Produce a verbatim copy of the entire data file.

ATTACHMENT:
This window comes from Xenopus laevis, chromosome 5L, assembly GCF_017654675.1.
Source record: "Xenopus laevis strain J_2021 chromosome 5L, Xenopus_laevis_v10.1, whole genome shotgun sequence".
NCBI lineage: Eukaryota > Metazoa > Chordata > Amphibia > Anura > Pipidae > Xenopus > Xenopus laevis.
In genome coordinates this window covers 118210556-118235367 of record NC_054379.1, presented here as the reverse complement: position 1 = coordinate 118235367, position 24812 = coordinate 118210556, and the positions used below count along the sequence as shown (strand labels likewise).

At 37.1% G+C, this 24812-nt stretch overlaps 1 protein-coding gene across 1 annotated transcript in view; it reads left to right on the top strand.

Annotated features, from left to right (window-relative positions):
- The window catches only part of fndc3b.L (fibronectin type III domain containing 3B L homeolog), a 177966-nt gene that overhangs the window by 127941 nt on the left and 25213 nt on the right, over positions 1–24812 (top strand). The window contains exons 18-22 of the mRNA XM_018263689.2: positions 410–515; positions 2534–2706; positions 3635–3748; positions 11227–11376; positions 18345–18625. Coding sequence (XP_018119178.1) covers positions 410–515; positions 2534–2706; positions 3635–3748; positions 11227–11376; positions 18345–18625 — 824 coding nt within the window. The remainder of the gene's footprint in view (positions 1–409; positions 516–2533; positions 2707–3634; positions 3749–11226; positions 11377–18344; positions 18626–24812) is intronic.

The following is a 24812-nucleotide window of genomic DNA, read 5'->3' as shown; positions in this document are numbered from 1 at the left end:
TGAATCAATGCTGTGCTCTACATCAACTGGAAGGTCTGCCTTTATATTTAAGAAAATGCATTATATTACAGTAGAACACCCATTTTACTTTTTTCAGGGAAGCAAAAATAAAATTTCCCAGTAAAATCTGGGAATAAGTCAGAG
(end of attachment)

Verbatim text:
This window comes from Xenopus laevis, chromosome 5L, assembly GCF_017654675.1.
Source record: "Xenopus laevis strain J_2021 chromosome 5L, Xenopus_laevis_v10.1, whole genome shotgun sequence".
NCBI lineage: Eukaryota > Metazoa > Chordata > Amphibia > Anura > Pipidae > Xenopus > Xenopus laevis.
In genome coordinates this window covers 118210556-118235367 of record NC_054379.1, presented here as the reverse complement: position 1 = coordinate 118235367, position 24812 = coordinate 118210556, and the positions used below count along the sequence as shown (strand labels likewise).

At 37.1% G+C, this 24812-nt stretch overlaps 1 protein-coding gene across 1 annotated transcript in view; it reads left to right on the top strand.

Annotated features, from left to right (window-relative positions):
- The window catches only part of fndc3b.L (fibronectin type III domain containing 3B L homeolog), a 177966-nt gene that overhangs the window by 127941 nt on the left and 25213 nt on the right, over positions 1–24812 (top strand). The window contains exons 18-22 of the mRNA XM_018263689.2: positions 410–515; positions 2534–2706; positions 3635–3748; positions 11227–11376; positions 18345–18625. Coding sequence (XP_018119178.1) covers positions 410–515; positions 2534–2706; positions 3635–3748; positions 11227–11376; positions 18345–18625 — 824 coding nt within the window. The remainder of the gene's footprint in view (positions 1–409; positions 516–2533; positions 2707–3634; positions 3749–11226; positions 11377–18344; positions 18626–24812) is intronic.

The following is a 24812-nucleotide window of genomic DNA, read 5'->3' as shown; positions in this document are numbered from 1 at the left end:
TGAATCAATGCTGTGCTCTACATCAACTGGAAGGTCTGCCTTTATATTTAAGAAAATGCATTATATTACAGTAGAACACCCATTTTACTTTTTTCAGGGAAGCAAAAATAAAATTTCCCAGTAAAATCTGGGAATAAGTCAGAG